Cairn Energy is threatening to seize Indian government assets following a US$1.2 billion award from a long-running corporate tax case, the BBC is reporting.
The UK-based energy firm was awarded damages last month by an international tribunal in a high-profile dispute with the Indian government.
Cairn has started identifying assets it could seize if the Indian government doesn’t comply with the order and pay up. Sources have said that these assets could include planes and ships.
The case was filed after Indian income tax officials seized Cairn’s 10% stake in its Indian subsidiary.
In December the international tribunal ruled unanimously that Delhi had violated the 2014 UK-India bilateral investment treaty. It ordered Delhi to pay damages, plus interest and costs, to compensate Cairn for the shares as well as confiscated dividends.
Even though payment was due immediately, Indian Prime Minister Narendra Modi’s government has given no indication of whether it intends to honour the verdict.
Cairn has sent a letter to Indian government officials, seen by both Reuters and the Financial Times, saying its shareholders “expect early resolution, failing which they will expect Cairn to pursue the award in conformity with its rights under the treaty. The award can be enforced against Indian assets in numerous jurisdictions around the world for which the necessary preparations have been put in place.”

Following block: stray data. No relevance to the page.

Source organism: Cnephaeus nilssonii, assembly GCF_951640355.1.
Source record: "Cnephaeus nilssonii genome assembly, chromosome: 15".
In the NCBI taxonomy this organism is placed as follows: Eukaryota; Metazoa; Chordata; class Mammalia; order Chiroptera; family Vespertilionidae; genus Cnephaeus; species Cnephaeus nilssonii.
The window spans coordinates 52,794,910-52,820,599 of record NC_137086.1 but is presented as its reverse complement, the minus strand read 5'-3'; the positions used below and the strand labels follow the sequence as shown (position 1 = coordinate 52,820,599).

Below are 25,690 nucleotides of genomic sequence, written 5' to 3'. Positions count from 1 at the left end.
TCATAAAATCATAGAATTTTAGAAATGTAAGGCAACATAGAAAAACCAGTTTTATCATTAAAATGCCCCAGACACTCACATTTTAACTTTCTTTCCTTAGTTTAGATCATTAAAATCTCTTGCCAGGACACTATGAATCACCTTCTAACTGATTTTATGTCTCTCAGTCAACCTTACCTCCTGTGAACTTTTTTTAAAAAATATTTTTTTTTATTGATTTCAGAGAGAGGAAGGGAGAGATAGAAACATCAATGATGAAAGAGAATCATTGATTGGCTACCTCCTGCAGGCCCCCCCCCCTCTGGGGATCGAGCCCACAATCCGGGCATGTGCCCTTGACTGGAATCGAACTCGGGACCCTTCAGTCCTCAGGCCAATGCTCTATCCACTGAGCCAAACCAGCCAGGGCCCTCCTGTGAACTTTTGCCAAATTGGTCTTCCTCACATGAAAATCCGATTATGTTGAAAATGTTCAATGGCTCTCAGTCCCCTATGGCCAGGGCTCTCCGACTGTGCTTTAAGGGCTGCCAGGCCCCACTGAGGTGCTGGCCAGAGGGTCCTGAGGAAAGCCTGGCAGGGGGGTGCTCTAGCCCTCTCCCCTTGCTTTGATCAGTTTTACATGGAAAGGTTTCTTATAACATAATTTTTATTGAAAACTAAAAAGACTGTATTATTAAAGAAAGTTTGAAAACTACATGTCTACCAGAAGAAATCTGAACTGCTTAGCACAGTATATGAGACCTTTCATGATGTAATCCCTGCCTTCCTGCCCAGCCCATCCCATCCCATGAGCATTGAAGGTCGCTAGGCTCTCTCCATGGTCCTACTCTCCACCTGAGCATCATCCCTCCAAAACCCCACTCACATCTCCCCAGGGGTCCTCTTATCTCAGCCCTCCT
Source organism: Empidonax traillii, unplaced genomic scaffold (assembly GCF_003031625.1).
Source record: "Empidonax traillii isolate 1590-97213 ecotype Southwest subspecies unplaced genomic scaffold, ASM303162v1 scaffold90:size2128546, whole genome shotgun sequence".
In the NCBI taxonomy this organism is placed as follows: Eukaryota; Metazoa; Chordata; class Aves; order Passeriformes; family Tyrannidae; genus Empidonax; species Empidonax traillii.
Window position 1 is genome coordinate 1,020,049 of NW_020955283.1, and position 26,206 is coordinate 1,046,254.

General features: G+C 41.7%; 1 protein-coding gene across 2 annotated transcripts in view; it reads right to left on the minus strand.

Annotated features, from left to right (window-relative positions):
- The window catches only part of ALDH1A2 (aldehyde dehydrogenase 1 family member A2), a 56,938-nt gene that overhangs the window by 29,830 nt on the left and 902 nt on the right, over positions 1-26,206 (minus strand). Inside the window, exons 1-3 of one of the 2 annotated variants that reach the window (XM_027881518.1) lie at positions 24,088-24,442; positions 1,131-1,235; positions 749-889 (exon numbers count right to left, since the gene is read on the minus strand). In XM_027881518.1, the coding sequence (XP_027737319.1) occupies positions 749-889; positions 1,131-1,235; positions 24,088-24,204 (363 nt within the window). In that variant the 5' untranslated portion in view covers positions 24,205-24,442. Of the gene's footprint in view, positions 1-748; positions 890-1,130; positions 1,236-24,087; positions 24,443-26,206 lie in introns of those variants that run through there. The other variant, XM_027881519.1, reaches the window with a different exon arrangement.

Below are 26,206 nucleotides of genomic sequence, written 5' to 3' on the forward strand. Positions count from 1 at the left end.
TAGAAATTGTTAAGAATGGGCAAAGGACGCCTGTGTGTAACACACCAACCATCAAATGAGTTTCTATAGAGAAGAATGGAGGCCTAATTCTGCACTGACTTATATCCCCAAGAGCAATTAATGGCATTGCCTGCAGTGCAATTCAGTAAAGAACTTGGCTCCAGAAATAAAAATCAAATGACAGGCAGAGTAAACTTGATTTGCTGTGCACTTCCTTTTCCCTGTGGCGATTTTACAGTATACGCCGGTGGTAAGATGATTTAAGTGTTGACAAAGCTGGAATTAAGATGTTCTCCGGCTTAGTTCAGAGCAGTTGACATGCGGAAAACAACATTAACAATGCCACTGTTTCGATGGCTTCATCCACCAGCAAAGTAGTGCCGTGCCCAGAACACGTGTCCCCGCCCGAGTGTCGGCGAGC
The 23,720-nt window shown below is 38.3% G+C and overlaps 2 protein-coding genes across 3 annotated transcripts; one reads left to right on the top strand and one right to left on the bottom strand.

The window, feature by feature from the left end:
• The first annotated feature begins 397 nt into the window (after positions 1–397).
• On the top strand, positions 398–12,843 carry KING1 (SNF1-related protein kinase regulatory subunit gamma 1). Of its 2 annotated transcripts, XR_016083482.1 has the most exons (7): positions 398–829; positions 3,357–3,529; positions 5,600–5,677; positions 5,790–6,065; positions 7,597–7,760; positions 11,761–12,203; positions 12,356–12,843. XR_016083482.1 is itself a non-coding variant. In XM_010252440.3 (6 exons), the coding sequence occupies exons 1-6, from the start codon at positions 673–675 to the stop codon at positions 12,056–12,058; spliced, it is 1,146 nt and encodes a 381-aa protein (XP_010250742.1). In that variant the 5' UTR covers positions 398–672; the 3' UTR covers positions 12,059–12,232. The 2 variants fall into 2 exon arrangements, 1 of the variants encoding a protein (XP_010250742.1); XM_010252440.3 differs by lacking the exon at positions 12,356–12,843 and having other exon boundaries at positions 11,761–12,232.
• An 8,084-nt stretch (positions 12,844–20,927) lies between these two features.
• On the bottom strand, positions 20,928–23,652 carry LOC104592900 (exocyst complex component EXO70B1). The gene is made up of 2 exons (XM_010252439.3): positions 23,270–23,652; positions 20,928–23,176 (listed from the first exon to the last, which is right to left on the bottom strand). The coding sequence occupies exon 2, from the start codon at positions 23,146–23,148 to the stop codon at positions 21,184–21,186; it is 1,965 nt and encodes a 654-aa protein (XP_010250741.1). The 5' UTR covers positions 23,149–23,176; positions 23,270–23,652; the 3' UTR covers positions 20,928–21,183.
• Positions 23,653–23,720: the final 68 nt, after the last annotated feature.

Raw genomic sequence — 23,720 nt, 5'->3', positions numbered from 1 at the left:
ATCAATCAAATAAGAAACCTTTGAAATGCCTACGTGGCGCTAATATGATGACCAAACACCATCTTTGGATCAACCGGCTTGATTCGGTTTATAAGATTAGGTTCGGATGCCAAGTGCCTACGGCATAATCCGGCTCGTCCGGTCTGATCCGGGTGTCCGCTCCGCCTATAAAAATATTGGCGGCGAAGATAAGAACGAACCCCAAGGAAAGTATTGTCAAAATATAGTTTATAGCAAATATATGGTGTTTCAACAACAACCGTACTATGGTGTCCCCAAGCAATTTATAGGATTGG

Although the letter did not specify when assets might be seized, possible targets could include those owned by public sector enterprises such as state-owned Air India.
Cairn’s battle with Indian authorities stems from a 2012 law that changed the country’s tax regime retrospectively which tax authorities then used to claim unpaid dues stemming from Cairn India’s 2006 corporate reorganisation.
Cairn is not the only company to have challenged and won against India’s demands for taxes retrospectively in an international forum.
In September 2020, Vodafone Group Plc won an arbitration case against the government on similar grounds.
Experts say India’s international reputation is taking a severe beating as a result of these cases.
Modi famously promised to bring an end to “tax terror” after coming to power in 2014 but instead his government has been pursuing these tax claims in a bid to extract higher revenue.
For now, India seems unwilling to buckle under all the bad press. It has already challenged the Vodafone ruling in a Singapore court.
A similar move in the case of Cairn is not being ruled out but would further damage India’s record for contract enforcement, experts believe.